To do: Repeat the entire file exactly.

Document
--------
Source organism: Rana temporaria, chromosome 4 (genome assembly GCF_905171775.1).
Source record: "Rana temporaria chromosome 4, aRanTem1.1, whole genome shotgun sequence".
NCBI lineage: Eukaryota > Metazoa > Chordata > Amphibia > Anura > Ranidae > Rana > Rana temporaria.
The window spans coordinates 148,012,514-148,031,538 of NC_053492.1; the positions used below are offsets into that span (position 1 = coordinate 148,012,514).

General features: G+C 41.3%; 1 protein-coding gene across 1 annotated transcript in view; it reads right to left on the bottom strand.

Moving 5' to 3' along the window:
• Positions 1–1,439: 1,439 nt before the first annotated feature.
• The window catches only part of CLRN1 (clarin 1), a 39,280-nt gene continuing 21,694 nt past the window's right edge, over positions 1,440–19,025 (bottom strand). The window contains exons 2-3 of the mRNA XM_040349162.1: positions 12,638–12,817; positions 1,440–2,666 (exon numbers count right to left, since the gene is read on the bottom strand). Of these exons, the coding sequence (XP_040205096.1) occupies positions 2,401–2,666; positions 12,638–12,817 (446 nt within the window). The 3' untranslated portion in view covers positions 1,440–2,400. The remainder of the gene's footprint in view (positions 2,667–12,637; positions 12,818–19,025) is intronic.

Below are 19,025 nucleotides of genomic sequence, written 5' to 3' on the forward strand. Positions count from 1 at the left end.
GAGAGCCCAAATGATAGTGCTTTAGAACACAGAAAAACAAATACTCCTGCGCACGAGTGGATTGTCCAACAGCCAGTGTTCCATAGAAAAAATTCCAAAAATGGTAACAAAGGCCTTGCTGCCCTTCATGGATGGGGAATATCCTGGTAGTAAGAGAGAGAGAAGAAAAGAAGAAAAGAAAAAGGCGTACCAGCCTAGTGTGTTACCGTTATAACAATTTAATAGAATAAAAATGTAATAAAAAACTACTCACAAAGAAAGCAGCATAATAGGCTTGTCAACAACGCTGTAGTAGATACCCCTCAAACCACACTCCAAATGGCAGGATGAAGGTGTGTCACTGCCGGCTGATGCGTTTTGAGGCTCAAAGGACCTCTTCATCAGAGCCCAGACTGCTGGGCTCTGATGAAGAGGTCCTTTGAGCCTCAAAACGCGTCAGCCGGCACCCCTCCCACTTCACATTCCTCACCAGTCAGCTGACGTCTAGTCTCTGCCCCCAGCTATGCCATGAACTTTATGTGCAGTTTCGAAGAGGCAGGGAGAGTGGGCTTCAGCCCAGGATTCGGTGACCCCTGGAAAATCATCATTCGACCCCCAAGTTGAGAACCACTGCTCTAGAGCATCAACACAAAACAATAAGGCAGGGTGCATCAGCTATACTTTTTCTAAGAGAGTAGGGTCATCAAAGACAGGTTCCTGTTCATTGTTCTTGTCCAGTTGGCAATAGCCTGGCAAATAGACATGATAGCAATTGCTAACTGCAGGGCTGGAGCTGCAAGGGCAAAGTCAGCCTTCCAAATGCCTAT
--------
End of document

Source organism: Rana temporaria, chromosome 4 (genome assembly GCF_905171775.1).
Source record: "Rana temporaria chromosome 4, aRanTem1.1, whole genome shotgun sequence".
NCBI lineage: Eukaryota > Metazoa > Chordata > Amphibia > Anura > Ranidae > Rana > Rana temporaria.
The window spans coordinates 148,012,514-148,031,538 of NC_053492.1; the positions used below are offsets into that span (position 1 = coordinate 148,012,514).

General features: G+C 41.3%; 1 protein-coding gene across 1 annotated transcript in view; it reads right to left on the bottom strand.

Moving 5' to 3' along the window:
• Positions 1–1,439: 1,439 nt before the first annotated feature.
• The window catches only part of CLRN1 (clarin 1), a 39,280-nt gene continuing 21,694 nt past the window's right edge, over positions 1,440–19,025 (bottom strand). The window contains exons 2-3 of the mRNA XM_040349162.1: positions 12,638–12,817; positions 1,440–2,666 (exon numbers count right to left, since the gene is read on the bottom strand). Of these exons, the coding sequence (XP_040205096.1) occupies positions 2,401–2,666; positions 12,638–12,817 (446 nt within the window). The 3' untranslated portion in view covers positions 1,440–2,400. The remainder of the gene's footprint in view (positions 2,667–12,637; positions 12,818–19,025) is intronic.

Below are 19,025 nucleotides of genomic sequence, written 5' to 3' on the forward strand. Positions count from 1 at the left end.
GAGAGCCCAAATGATAGTGCTTTAGAACACAGAAAAACAAATACTCCTGCGCACGAGTGGATTGTCCAACAGCCAGTGTTCCATAGAAAAAATTCCAAAAATGGTAACAAAGGCCTTGCTGCCCTTCATGGATGGGGAATATCCTGGTAGTAAGAGAGAGAGAAGAAAAGAAGAAAAGAAAAAGGCGTACCAGCCTAGTGTGTTACCGTTATAACAATTTAATAGAATAAAAATGTAATAAAAAACTACTCACAAAGAAAGCAGCATAATAGGCTTGTCAACAACGCTGTAGTAGATACCCCTCAAACCACACTCCAAATGGCAGGATGAAGGTGTGTCACTGCCGGCTGATGCGTTTTGAGGCTCAAAGGACCTCTTCATCAGAGCCCAGACTGCTGGGCTCTGATGAAGAGGTCCTTTGAGCCTCAAAACGCGTCAGCCGGCACCCCTCCCACTTCACATTCCTCACCAGTCAGCTGACGTCTAGTCTCTGCCCCCAGCTATGCCATGAACTTTATGTGCAGTTTCGAAGAGGCAGGGAGAGTGGGCTTCAGCCCAGGATTCGGTGACCCCTGGAAAATCATCATTCGACCCCCAAGTTGAGAACCACTGCTCTAGAGCATCAACACAAAACAATAAGGCAGGGTGCATCAGCTATACTTTTTCTAAGAGAGTAGGGTCATCAAAGACAGGTTCCTGTTCATTGTTCTTGTCCAGTTGGCAATAGCCTGGCAAATAGACATGATAGCAATTGCTAACTGCAGGGCTGGAGCTGCAAGGGCAAAGTCAGCCTTCCAAATGCCTAT